WHEN Alan Pardew granted his Newcastle United players a mid-season break, perhaps he should have spelled out that it was not to start at four o'clock on Saturday afternoon.
Tenerife, where the Magpies squad find themselves this morning at a warm-weather training camp, boasts more undeveloped land than any other Spanish island. It is safe to say, however, that it cannot have anything like as many open spaces as could be found in the visitors' half of the field at Craven Cottage at the weekend.
Leading through Danny Guthrie's magnificent long-range strike, Newcastle were poised to close within two points of fourth-placed Chelsea when they entered the half-time interval against a Fulham side that looked devoid of both confidence and cohesion.
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Forty-five minutes later, and they had slumped to their heaviest defeat of the season. Beaten and bedraggled wasn't even the half of it.
In the space of 16 chaotic second-half minutes they managed to concede two penalties, dispatched by Danny Murphy and Bobby Zamora, and two further goals to Clint Dempsey. Even when another spectacular solo effort from Hatem Ben Arfa threatened to spark an unlikely revival, their defence parted pathetically for a fifth time to enable the in-form Dempsey to complete his hat-trick.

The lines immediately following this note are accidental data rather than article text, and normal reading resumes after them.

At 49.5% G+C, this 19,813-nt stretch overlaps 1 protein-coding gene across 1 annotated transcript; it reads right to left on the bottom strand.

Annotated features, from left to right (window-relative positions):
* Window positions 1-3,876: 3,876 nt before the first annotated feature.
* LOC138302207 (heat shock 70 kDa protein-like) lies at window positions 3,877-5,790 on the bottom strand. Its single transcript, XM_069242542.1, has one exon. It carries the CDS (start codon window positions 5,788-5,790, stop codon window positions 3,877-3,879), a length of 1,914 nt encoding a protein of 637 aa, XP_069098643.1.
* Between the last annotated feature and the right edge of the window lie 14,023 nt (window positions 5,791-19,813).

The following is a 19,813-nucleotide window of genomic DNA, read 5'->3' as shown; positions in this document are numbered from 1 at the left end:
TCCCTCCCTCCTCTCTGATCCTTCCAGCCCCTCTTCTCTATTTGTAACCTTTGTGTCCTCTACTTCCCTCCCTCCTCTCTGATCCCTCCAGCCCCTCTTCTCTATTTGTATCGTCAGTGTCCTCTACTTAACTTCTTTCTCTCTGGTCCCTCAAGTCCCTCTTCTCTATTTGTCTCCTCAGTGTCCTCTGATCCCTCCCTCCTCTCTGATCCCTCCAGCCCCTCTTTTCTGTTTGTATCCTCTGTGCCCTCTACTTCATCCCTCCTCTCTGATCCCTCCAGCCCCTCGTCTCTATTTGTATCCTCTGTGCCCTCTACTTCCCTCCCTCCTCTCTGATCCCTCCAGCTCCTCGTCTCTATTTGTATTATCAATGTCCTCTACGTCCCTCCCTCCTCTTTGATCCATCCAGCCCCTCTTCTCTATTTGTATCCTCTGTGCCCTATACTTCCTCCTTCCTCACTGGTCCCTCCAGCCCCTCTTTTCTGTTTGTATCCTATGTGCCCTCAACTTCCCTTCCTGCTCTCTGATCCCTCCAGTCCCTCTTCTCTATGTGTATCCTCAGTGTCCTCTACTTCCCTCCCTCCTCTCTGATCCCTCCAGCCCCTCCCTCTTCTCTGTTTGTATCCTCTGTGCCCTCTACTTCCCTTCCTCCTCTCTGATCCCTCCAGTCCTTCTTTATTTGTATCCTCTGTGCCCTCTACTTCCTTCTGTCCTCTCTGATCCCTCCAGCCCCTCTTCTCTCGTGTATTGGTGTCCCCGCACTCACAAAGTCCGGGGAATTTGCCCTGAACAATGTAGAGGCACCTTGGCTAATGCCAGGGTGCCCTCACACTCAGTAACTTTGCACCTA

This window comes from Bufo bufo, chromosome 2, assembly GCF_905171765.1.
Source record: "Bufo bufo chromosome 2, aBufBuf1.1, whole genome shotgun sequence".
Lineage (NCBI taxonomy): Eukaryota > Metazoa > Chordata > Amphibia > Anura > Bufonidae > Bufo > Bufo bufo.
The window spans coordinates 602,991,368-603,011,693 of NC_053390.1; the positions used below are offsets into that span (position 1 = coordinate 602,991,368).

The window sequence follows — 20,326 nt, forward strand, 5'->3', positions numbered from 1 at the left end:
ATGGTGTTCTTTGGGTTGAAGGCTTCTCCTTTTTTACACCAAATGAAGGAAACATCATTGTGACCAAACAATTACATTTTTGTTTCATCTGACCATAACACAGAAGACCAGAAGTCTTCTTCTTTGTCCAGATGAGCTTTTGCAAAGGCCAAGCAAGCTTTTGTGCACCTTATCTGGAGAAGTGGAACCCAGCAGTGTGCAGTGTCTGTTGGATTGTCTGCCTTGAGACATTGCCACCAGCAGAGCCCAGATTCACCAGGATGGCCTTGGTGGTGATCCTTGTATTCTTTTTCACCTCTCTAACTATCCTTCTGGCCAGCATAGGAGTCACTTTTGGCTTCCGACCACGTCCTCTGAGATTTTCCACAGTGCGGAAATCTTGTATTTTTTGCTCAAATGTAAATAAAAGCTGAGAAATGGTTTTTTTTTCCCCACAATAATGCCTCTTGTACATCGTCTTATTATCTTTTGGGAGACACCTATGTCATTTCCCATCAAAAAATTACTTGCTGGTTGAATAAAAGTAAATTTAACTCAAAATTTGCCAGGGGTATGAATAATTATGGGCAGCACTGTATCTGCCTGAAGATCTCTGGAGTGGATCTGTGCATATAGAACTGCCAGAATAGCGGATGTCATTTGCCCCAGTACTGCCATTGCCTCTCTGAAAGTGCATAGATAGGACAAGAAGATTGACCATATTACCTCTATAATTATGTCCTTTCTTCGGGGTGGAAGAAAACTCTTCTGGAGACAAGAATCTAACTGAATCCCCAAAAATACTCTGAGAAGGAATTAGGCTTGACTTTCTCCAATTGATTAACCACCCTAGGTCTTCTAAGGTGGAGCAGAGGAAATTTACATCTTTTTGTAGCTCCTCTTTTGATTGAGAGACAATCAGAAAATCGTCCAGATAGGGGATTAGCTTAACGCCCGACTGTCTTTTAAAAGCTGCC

Craven at the Cottage? Calamitous was probably a better description for an implosion that was entirely out of keeping with the rest of Newcastle's displays this season.
“I can't really explain it,” said a clearly shell-shocked Pardew. “The strength of our team suddenly became a problem. That unit at the back didn't play well in the second half. It was nowhere near good enough in terms of the standards they have set themselves.
“Without criticising individuals in our team, our second-half display was not what we have been doing all year. I can't think of another period in any game where we were quite as inefficient as we were for 25 minutes here.”
Inefficient, inept, call it what you will. Either way, the wheels well and truly came off as Newcastle suffered the kind of defensive collapse that will have been all too familiar to supporters of a particular vintage, but which was supposed to have been eradicated under the current regime.
The question for Pardew and his staff to ponder, as they soak up some winter sun, is whether the second-half display was merely an aberration, one of those things that afflicts every side now and then, or indicative of a deeper malaise that could undo much of the good work that has occurred in the first half of the season.
The players, perhaps understandably, are favouring the former. “We didn't get too high after the Manchester United game, and we're not going to get too low after this,” said Guthrie. “It was a 20-minute period where it all went wrong, and we haven't really done that all season. We'll go away, clear our heads and get ready for the FA Cup.”